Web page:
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Natural Awakenings South Jersey

Publisher's Letter

As a boy, I remember my father prodding me to move off the comfy couch and away from my favorite cartoons. “Use it or loose it!” was his way of saying, “That’s enough TV time. Now go do something.” These days I especially appreciate how vital it is to keep moving and doing, both physically and mentally.

When I was a younger man, sports filled my leisure hours. Football, basketball, track and field, and wrestling all gave me a sense of who I was and what I was capable of doing. Such activities built my confidence and revealed a level of stamina I had not known I could achieve. It felt good.

Although I still enjoy a good active game, I now find I am highly attracted to slower and more calming movements. I particularly enjoy practicing qigong and T’ai chi, an ancient art form that takes me to a calm place and quiets the mind while heightening awareness of balance and strength. When I close my eyes, the coordinated movement of body parts becomes an effortless task. With the body opened correctly the student can feel the energy, or chi, flowing. I intend to continually learn and improve on this exercise and am grateful to be taught by one who has learned from the classical masters before him, Master William Ting, of Silver Tiger Tai Chi, in Burlington. He is the real deal.

Recently, I also learned about the subtle yet incredible rewards of walking a labyrinth. Another ancient form of walking meditation, moving through a labyrinth also works to clear away stresses and instill a feeling of wellness. It is less about navigating a maze than rather walking a path of truth. As I walk in, I am aware of releasing the accumulated blocks and encumbrances life can bring. At the center I open up my being seeking guidance for specific needs. As I walk out, I allow all new feelings and resolutions received to become part of life. A smile often accompanies my return walk. Everyone experiences something different; I have observed that no one leaves without stirred emotions and feelings.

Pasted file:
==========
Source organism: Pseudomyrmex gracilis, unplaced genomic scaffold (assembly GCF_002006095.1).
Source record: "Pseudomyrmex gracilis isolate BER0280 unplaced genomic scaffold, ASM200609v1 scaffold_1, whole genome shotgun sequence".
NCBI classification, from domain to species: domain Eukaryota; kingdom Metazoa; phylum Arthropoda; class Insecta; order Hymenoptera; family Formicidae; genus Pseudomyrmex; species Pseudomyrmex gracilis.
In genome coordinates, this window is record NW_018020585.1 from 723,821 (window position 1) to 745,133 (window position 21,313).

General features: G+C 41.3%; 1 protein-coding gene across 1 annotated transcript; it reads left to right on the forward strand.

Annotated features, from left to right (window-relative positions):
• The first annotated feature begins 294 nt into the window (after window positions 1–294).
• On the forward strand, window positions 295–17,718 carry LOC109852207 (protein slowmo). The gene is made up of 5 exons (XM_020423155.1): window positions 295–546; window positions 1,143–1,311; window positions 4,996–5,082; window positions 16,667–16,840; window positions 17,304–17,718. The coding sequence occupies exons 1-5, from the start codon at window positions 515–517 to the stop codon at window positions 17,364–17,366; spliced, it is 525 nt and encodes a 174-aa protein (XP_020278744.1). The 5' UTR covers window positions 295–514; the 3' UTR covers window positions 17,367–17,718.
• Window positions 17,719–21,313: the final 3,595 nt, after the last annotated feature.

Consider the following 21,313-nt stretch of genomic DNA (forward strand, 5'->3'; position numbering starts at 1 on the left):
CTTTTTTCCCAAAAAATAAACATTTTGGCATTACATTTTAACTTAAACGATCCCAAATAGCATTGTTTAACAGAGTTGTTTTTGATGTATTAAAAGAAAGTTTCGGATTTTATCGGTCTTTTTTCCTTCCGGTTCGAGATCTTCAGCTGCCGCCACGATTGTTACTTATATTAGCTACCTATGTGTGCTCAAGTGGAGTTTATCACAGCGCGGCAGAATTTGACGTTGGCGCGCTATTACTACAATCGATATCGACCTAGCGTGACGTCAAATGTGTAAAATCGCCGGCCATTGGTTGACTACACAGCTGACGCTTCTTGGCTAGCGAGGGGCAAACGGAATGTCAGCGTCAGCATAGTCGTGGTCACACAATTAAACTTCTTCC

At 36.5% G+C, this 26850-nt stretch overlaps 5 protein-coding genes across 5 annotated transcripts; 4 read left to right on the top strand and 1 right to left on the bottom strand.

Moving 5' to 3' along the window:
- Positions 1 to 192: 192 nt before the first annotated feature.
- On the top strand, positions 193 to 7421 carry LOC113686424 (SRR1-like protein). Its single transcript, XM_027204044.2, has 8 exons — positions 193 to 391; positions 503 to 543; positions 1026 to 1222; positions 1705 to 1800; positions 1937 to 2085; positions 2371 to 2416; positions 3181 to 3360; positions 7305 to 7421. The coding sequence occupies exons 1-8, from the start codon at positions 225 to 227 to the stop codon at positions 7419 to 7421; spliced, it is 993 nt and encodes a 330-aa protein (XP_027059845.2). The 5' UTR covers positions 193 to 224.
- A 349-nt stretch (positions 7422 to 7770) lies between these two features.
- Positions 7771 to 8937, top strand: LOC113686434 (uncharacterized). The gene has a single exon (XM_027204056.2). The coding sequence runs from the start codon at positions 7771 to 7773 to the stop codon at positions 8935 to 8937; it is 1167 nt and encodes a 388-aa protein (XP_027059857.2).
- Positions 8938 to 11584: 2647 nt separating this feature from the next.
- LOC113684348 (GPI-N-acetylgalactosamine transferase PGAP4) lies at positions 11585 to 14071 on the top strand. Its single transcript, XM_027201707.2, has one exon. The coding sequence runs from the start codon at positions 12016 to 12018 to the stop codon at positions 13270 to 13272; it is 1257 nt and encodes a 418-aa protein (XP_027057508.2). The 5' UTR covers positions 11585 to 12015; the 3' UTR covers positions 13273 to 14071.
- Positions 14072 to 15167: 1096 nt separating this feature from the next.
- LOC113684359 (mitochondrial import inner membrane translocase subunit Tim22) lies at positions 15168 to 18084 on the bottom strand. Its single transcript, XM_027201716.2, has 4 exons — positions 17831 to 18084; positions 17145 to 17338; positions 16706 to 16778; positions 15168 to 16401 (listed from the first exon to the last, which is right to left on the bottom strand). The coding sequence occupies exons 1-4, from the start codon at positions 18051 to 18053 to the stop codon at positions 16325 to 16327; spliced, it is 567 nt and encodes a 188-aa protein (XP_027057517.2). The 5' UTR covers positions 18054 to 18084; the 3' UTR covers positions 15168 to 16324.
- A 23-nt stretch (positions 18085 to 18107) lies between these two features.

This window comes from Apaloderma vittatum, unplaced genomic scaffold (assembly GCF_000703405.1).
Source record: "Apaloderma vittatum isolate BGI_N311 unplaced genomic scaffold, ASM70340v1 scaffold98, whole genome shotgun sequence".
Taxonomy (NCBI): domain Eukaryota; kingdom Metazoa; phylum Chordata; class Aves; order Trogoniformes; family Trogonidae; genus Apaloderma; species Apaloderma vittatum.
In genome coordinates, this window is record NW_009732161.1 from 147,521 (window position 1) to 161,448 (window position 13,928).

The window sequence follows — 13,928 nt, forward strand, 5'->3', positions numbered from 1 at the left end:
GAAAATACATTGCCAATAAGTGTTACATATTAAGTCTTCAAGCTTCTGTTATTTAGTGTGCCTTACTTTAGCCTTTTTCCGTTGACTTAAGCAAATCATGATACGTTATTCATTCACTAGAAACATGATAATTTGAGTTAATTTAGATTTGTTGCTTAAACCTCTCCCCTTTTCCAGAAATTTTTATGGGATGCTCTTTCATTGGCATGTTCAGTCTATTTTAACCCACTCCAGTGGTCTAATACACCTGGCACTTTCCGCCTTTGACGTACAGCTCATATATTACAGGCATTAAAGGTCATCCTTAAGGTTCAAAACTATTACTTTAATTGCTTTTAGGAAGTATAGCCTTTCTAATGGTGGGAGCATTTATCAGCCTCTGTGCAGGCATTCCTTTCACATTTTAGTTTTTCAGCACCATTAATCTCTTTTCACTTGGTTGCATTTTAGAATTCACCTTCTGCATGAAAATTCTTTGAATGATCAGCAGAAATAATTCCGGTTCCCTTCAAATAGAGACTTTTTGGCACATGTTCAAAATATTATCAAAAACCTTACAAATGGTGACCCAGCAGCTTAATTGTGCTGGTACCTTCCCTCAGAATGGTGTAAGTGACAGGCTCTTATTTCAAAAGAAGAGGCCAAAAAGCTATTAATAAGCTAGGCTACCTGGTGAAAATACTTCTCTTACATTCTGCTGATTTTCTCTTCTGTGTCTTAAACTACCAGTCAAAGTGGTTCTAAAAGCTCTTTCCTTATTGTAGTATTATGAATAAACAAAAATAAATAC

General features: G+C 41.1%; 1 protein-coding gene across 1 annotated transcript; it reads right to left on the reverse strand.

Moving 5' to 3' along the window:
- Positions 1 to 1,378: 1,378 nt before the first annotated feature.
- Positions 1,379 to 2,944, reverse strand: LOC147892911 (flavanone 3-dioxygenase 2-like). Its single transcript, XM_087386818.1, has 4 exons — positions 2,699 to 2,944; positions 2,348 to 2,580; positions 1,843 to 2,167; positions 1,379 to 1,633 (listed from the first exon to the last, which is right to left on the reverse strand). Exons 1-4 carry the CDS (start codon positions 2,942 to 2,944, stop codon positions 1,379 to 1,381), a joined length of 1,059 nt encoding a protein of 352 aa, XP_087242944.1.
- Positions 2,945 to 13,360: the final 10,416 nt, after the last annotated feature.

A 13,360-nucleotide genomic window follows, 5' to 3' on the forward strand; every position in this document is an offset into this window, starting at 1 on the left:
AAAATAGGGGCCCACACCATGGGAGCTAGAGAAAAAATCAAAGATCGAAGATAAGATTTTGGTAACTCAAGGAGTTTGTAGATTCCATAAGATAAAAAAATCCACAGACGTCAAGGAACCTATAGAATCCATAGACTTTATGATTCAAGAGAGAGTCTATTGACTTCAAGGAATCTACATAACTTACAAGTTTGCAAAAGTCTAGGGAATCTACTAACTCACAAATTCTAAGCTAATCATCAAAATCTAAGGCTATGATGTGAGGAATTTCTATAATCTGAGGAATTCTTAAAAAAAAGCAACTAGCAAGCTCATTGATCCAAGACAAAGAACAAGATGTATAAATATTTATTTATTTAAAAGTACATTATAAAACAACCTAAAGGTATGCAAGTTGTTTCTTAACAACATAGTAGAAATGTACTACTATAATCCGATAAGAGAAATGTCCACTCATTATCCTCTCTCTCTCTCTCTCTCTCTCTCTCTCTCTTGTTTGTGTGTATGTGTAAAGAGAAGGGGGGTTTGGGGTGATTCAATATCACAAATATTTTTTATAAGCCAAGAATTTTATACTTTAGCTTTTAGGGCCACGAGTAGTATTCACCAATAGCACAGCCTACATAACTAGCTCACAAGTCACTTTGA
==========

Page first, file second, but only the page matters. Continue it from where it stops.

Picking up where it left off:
I am glad to now serve as a trained facilitator for labyrinth walking. I enjoy showing others how to peacefully progress along these magnificent designs of sacred geometry. As a landscape architect I expect to offer my installation talents for new labyrinths so that more people can experience this journey.

A community labyrinth is an apt complement to the practice of yoga, and local studios are honoring National Yoga Month in September. Each studio offers its own blend of yoga styles, poses, music and meditations. We invite you to try them out and find the best fit for you; please consider our advertisers first, whose loyal support makes this free magazine possible.

I hope you are finding fresh ways to release and inspire your own life, and share your story with others in need. We are all in this together, reaping the blessings of paying it forward.

Peace,

Don Moore, Publisher 

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